Blue Summer Days
Heat, pool, beach, barbecues with friends, cocktails, light outfits. The holidays are seen as key-moments to rest and to enjoy moments with friends and family with a lightheartedness typical for this time of year.
Joana is a lawyer, married, mother of two. She has planned, for months, their summer holidays in Cuba. In the beginning of the summer she started to feel depressed, demotivated and anxious. Looking back to her adolescence she is able to identify this pattern of feeling blue in the summer since she was 12 or 13 years.
Joana apparently suffers from Seasonal affective disorder (SAD). Seasonal affective disorder is a kind of depression that is usually associated with the change of seasons and that is characterized by psychological symptoms such as sadness, changes in sleep patterns or low motivation. The characteristic SAD associated with winter, known as “Winter Blues”, has been increasingly talked about in recent years. Usually, in the transition from autumn to winter, some people may experience more sleepiness, more depressive feelings, more demotivation, increased irritability, hypersensitivity to rejection, changes in appetite often associated with “emotional hunger”.
On the other hand, the SAD associated with summer — “Summertime Blues”-, is unknown by most people. And those who meet the criteria for this disorder, partially or fully, will, most likely, feel an extra burden by not feeling as relaxed, unwinded and happy as others appear to feel.
The manifestations of the summer SAD are somewhat different from the winter SAD: restlessness, insomnia, lack of appetite and anxiety are more common during this time of year.
The causes for summer SAD vary from genetic predisposition, to the adaptation to high temperatures and humidity. And other factors can get tied together and justify the sadness/anxiety that may arise at this time of year:
Social Pressure to have fun.
For many people summer is synonymous with parties, concerts, gatherings with friends and trips. Our social networks are flooded with pictures of idyllic places, with gastronomy from various regions around the globe, with tanned complexions, wide smiles and perfect lives. And when we don’t feel this way, the feeling of inadequacy and frustration takes hold of us even more.
This was not my expectation
Relying on wrong/exaggerated assumptions can have a devastating impact on our self-esteem, interpersonal relationships and well-being. It is not uncommon for us to spend months dreaming and planning holidays. And in our thoughts these will be perfect, with the perfect people, in the perfect destination. When we get closer to reality, we may come across the imperfection of things, people and places; we may come across economic constraints that don’t allow us to fulfill our dreams; we may come across a whole week of rain that doesn’t allow us to go to that beach that we were dreaming of.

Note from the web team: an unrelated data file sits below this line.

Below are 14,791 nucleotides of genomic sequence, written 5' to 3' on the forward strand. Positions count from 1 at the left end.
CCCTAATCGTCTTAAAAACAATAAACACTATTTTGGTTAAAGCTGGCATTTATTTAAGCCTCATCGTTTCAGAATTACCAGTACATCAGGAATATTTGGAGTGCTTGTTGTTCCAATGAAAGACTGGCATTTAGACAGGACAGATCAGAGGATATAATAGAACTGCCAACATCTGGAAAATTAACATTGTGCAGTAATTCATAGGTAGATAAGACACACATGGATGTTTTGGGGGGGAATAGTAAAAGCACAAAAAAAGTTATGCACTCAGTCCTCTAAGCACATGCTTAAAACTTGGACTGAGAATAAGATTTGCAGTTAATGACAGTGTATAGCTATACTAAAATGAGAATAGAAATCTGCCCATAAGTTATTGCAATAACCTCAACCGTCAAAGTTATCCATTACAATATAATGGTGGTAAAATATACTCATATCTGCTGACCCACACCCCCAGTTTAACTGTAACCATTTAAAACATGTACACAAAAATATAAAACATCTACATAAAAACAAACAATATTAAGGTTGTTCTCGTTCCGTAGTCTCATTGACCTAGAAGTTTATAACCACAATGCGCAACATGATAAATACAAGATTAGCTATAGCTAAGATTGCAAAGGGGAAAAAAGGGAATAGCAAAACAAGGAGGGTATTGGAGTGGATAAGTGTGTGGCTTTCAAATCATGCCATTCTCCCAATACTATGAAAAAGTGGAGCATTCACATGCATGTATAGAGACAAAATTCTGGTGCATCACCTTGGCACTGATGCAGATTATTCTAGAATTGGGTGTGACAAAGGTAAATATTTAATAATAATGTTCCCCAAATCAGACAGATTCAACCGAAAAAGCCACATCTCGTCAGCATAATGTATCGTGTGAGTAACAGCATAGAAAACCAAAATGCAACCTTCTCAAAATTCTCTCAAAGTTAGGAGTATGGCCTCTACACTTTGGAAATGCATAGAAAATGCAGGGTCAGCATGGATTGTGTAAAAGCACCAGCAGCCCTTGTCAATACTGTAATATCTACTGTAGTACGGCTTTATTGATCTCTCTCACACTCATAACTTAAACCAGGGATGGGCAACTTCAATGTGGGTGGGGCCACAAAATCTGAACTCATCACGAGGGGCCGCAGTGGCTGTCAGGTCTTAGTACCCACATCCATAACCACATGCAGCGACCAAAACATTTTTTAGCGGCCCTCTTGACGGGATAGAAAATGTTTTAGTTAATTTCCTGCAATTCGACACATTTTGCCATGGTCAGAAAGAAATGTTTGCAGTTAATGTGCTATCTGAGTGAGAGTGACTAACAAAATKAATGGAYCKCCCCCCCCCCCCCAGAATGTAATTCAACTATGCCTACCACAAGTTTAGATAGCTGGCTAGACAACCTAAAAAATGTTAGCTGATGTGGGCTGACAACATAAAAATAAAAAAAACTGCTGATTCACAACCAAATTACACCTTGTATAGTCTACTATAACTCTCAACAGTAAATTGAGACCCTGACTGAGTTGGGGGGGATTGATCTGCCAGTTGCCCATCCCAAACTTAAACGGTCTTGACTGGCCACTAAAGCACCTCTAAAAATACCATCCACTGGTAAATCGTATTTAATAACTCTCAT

From being exhausted to being on holiday.
Going on holiday, for most people, does not mean logging off your computer on the last day of work as they would any other day of the week. Going on holiday usually means chasing time in a rush to answer all your emails and the meetings all scheduled.
Often, holidays are filled with guilt for the work that was left undone, for not being productive and for resting. As if rest is synonymous with slacking. And then there’s the guilt we feel for not being able to rest as much as we would want, telling ourselves that after so much work and so much waiting for this break we should be able to rest more and we shouldn’t keep thinking about work.
I am my work.
There are people who find it difficult to know who they are beyond their professional activities, in which they feel competent and complete. When they have to take on different roles, in different settings other than work, they feel lost, unconfident and anxious.
Less clothes, less self-esteem.
Self-esteem and our perception of ourselves can change with more body exposure. It is possible that in some people the summer ends up exacerbating insecurities about body image.
What to do with all this free time.
Sometimes we are overwhelmed by a routine that is characterized by the absence of leisure time and we end up living for months on end without engaging on leisure or cultural activities. And we forget how to live our free time with comforting, pleasurable and useful activities. In fact, the desire to be productive is not only related to work, but also to our private life. As if every second of our day has to have a purpose.
How to deal with this?
While sometimes transient, these symptoms may last for several weeks or months. Here are some suggestions on how to deal with them:
Identify what is triggering the way you feel;
Make sleep a priority;
Establish a routine;
Turn off notifications, emails or platforms associated with work;
Take a break from social media
Learn or relearn a hobby;
Spend time with family and friends;
Seek professional help if necessary.